Turkish-Cypriot Leader Says Missing Persons Campaign Exploited

NICOSIA — Further distancing himself from any attempt at reunification or reconciliation some 47 years after an unlawful Turkish invasion split Cyprus, Turkish-Cypriot hardline leader Ersin Tatar said Greek-Cypriots are using missing persons as propaganda against Turkey.

Tatar, who was narrowly elected in October, 2020 with the aid of Turkish President Recep Tayyip Erodgan, had said he won't discuss anything other than his demand the world recognize the isolated northern third. 

Now he told Turkey's pro-government newspaper The Daily Sabah, which is a mouthpiece for Erdogan, that a commission set up for Greek-Cypriots and Turkish-Cypriots to resolve the hurt of missing persons and identify remains is being misused.

"Greek Cypriot Presidential Commissioner Photis Photiou and Greek Cypriot politicians continue to exploit this issue, which causes deep wounds between the two peoples, and to cast a shadow over the ongoing studies by making the issue of missing persons, which is essentially a very sensitive humanitarian issue, propaganda material against Turkey," Tatar's office said in a statement.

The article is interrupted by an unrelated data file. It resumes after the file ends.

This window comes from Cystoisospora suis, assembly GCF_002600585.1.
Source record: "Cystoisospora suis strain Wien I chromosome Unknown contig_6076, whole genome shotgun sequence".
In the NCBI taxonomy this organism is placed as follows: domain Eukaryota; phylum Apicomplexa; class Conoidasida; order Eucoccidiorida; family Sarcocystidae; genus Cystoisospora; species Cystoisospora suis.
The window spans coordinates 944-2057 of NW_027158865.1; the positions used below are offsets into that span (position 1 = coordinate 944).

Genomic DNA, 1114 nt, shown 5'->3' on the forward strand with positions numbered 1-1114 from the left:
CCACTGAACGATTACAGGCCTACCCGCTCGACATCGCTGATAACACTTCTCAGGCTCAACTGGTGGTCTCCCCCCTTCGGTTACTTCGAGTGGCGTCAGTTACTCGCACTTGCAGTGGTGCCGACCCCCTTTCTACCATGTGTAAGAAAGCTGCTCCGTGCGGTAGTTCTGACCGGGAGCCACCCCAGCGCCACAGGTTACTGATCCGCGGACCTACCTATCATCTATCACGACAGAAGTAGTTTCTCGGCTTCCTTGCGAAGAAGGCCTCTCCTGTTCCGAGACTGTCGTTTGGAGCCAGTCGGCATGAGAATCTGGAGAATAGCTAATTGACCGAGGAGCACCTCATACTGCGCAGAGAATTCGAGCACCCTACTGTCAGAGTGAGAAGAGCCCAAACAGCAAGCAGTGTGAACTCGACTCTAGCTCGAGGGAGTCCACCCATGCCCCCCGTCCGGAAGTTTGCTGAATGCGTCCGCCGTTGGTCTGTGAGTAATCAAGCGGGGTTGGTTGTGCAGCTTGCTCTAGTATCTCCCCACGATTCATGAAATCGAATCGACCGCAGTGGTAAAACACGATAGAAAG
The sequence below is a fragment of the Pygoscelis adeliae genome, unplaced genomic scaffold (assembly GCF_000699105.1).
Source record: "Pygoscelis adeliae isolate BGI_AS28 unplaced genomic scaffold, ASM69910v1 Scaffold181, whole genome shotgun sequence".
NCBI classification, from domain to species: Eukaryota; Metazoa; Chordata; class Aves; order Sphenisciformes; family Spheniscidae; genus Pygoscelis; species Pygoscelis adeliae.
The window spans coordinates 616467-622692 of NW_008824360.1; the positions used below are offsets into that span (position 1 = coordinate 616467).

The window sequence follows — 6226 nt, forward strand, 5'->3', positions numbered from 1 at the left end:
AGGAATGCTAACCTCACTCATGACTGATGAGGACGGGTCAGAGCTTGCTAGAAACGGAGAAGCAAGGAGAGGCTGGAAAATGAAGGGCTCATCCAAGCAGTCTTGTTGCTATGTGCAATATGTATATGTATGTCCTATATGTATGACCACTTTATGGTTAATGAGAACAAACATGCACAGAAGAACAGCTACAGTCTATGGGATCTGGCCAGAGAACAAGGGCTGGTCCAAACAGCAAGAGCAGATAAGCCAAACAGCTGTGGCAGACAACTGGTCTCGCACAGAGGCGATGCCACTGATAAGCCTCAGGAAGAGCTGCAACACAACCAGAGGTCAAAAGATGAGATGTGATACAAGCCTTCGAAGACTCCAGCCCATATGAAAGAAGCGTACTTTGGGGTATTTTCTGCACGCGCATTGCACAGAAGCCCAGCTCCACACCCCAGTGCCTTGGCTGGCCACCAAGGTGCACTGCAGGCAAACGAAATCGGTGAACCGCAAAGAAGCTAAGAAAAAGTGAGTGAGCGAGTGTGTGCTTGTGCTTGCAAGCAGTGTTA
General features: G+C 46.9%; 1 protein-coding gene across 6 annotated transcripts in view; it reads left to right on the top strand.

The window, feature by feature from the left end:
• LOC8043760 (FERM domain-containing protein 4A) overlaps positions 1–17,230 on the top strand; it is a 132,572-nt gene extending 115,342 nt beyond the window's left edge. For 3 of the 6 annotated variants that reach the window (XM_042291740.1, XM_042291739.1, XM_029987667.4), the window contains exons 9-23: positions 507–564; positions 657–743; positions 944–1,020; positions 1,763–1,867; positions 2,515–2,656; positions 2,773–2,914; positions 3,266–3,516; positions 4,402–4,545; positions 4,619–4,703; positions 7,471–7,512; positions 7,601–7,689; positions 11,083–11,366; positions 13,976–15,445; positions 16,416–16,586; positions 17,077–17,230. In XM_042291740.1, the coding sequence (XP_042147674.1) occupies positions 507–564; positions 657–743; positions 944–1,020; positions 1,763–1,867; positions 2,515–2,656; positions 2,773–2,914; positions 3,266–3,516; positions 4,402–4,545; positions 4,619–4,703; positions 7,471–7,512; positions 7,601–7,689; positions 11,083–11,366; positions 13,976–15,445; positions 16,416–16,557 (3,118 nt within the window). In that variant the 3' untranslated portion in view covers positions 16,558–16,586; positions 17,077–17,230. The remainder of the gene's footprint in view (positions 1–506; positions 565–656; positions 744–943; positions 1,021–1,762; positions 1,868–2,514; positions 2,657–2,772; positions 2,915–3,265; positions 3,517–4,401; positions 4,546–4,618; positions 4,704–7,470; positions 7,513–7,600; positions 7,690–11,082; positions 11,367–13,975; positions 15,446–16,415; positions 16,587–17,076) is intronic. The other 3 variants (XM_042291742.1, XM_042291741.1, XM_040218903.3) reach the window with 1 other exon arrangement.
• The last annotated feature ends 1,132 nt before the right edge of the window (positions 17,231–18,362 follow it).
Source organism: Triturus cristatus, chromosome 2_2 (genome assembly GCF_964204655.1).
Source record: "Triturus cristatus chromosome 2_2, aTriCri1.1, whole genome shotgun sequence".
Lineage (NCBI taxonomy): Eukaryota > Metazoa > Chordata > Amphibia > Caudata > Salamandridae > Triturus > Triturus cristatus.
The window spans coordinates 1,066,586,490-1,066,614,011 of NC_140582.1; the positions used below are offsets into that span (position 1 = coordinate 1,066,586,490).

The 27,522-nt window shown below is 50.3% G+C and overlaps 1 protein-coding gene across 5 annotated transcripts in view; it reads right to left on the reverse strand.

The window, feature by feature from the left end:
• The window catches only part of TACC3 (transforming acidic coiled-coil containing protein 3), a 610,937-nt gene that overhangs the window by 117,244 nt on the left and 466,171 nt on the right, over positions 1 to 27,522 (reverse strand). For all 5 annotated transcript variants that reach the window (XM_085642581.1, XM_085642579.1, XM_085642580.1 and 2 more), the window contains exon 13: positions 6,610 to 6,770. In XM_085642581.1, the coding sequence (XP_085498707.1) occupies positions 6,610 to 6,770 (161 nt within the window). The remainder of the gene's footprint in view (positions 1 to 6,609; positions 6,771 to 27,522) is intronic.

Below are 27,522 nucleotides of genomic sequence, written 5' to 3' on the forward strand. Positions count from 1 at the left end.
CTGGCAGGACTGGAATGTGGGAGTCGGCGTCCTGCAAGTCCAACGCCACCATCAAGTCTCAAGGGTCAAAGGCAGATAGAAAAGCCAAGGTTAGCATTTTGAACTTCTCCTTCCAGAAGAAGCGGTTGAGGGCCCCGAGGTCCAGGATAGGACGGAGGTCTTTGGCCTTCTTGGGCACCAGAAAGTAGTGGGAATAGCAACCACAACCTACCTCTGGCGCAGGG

There was no mention of 1,619 missing Cypriots, some believed to have been sent to Turkey and kept imprisoned, with no word what happened to them, or of civilian, including women and children, who vanished, believed murdered.

Tatar focused only on Turkish-Cypriots and said there are mass graves of them on the island but that Greek-Cypriots have been trying to cover up atrocities, not mentioning those committed by the Turkish army. 

said the presidency in a written statement.

"The functioning of the Committee on Missing Persons in Cyprus, which struggles against time to find the missing and produces and continues to produce results with the extraordinary efforts of scientists from both sides, will be more effective if the Greek side finds the burial places of the missing and persuades witnesses to speak,” as he said his side is doing, despite complaints it is not.

"We invite Photis Photiou and his team, speaking on behalf of the Greek Cypriot administration, to cooperate in finding all the missing, instead of making unfounded propaganda statements without thinking about the families of the disappeared," said Tatar's statement, not offering to find missing Greek-Cypriots.

The Greek side on Cyprus recently paid tribute to all those who lost their lives during the 1974 Turkish invasion in which Photiou blamed Turkey.

The Committee on Missing Persons on Cyprus was established in 1981 by an agreement between the Greek-Cypriot and Turkish-Cypriot communities with the backing of the United Nations, to find the missing but it hasn't.

Turkish propaganda says it's army stopped killings, didn't perpetrate them and Tatar complained the Turkish-Cypriot side isn't being helped enough find is missing, but didn't offer to do the same for missing Greek-Cypriots.


NICOSIA - After decades of failure trying to reunify Cyprus, split by unlawful 1974 Turkish invasions, the United Nations Special Representative Colin William Stewart said it will stay that way, perhaps forever.

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